I know this about lost. It’s not fun being lost. It’s not fun being called lost. And I’ll do just about anything to make sure I don’t get lost …I’ll even ask for directions (hope I don’t get booted out of the man club). If I could have invested in anything during the past few years it would have been a gps company. Even people who never go anyplace have gps. I mean, they never leave their neighborhood and they’re punching in their destination to go to the same restaurant they’ve gone to every week of their life.

GPS is in because people know that being lost is not fun.

When my family moved to the Chicago area 27 years ago they ventured on the L to go do the loop. They missed their stop and ended up deep on the south side of Chicago. A kindly woman approached my family and after inquiring where they were headed shook her head and said ‘you’re way off course’. And explained how they could get back to the loop. She was very kind, for not only did she give directions, she offered to stand at the station with them because she didn’t consider the stop safe.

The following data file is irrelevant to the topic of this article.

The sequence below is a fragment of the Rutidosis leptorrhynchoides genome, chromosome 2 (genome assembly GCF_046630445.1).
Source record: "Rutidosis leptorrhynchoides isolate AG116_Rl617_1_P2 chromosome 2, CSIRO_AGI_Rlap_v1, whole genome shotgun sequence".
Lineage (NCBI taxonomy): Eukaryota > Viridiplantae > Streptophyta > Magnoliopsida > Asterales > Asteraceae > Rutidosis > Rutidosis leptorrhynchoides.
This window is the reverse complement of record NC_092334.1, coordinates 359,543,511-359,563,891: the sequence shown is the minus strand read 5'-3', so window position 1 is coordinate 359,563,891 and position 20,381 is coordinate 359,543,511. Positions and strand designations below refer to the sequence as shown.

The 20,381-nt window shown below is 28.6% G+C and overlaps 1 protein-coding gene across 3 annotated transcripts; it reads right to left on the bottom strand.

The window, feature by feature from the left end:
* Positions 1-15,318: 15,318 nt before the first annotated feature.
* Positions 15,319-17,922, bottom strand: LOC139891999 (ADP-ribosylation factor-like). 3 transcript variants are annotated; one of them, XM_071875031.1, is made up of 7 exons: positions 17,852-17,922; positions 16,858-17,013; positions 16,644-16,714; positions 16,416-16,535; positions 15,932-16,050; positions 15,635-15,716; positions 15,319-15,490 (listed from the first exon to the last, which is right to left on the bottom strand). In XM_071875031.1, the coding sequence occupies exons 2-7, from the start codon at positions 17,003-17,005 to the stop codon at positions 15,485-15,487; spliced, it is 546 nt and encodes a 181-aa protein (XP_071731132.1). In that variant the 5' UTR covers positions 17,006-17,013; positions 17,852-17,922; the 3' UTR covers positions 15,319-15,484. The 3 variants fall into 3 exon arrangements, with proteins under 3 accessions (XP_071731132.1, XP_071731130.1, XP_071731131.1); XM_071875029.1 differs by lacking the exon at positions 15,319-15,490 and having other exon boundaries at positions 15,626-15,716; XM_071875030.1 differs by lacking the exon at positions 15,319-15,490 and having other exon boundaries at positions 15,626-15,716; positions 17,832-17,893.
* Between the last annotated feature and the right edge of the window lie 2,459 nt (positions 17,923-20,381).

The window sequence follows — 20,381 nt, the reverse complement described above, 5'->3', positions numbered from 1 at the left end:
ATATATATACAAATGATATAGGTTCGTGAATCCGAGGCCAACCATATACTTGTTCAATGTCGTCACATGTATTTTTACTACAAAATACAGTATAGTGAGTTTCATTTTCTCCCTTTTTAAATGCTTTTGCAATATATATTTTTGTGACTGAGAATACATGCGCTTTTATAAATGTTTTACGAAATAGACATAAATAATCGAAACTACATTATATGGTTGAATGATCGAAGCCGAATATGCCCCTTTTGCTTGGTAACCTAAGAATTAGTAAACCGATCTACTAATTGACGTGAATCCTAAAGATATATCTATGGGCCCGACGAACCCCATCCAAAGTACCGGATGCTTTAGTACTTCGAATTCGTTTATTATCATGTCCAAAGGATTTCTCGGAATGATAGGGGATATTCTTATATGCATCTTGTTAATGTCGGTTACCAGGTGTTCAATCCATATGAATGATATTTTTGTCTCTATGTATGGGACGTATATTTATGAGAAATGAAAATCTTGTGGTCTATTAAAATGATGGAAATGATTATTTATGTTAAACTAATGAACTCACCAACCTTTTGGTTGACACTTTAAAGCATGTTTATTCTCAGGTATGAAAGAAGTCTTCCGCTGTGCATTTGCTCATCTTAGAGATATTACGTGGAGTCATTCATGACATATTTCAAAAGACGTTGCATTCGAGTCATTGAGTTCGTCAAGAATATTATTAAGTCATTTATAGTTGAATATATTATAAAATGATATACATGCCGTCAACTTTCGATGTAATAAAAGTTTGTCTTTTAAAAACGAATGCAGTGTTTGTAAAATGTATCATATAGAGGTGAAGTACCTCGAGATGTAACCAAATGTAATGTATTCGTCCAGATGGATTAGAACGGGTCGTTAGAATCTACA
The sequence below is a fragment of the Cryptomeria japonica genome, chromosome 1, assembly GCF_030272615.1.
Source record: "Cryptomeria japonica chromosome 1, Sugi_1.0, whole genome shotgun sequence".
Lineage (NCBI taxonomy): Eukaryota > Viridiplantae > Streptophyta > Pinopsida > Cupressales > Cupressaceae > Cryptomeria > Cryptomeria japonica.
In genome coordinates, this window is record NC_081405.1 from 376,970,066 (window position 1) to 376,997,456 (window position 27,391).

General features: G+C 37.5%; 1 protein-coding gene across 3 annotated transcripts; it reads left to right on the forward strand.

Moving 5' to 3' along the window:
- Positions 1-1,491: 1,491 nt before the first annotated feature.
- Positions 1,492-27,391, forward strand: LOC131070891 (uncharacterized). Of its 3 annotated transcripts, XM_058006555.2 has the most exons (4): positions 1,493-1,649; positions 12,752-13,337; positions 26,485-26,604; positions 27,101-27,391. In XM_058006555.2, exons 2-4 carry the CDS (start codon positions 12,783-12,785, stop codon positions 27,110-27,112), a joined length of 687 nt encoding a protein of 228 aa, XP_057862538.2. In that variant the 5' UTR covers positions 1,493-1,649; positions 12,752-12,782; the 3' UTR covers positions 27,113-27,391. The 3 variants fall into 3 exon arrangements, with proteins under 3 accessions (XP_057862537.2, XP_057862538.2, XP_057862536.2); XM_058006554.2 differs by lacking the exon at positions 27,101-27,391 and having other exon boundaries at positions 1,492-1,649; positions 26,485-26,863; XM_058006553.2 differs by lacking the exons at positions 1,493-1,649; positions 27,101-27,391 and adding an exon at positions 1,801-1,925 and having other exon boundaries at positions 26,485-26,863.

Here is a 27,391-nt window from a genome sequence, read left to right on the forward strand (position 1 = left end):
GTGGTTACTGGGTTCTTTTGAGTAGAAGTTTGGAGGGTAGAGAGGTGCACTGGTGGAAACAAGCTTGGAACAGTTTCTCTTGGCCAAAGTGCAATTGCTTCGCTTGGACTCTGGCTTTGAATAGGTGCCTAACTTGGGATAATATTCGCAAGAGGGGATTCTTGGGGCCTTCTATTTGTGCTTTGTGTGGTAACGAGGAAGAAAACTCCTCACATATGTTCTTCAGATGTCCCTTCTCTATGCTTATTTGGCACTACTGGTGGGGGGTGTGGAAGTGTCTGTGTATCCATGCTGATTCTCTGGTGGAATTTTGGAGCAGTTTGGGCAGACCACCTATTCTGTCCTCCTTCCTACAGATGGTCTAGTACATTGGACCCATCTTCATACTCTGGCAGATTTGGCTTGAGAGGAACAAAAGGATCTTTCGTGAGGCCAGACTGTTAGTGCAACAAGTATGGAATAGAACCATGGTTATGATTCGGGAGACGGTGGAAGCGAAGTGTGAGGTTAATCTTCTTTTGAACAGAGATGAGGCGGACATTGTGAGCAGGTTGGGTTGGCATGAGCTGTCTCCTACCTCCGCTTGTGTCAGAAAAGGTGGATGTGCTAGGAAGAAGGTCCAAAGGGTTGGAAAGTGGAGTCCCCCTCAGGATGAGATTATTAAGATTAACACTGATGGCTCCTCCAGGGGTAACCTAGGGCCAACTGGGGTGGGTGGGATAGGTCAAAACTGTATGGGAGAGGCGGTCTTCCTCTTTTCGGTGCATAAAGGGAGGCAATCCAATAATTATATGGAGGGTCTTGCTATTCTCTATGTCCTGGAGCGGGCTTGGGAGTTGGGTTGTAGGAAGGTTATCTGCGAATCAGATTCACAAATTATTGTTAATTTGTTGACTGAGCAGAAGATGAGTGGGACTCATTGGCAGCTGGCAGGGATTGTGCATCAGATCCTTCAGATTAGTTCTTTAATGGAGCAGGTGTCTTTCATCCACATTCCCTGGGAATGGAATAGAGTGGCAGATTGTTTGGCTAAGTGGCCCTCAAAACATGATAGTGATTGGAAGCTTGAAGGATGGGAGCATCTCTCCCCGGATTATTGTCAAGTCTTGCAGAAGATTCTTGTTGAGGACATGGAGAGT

Lost is not only not fun but it can also be dangerous.

In the 15th chapter of the Book of Luke Jesus has just finished interacting with Zaccheus, a tax collector. And from the perspective of the religious score keepers of the day and age Jesus has once again done wrong. In their eyes, Zaccheus was a sleezy, slimy guy.. He was a pawn of the Romans and an enemy of his own people. And he was a very obvious slime ball because he was dealing with people’s pocketbooks. And if anything gets people’s attention it’s someone who can impact their personal ‘bottom line’. Some things don’t change.

The religious leaders had this quaint notion that ‘faith’ was for those who toed the line, who kept the rules, who at least attempted to create a fa├žade of righteousness. And then Jesus came along and turned those notions upside down. Not only does he talk with Zaccheus but he hangs out with him and in the process Zaccheus makes some dramatic changes in how he ‘does life’. And then Jesus makes this very dramatic announcement “Salvation has come to this home today, for this man has shown himself to be a true son of Abraham. For the Son of Man came to seek and save those who are lost.”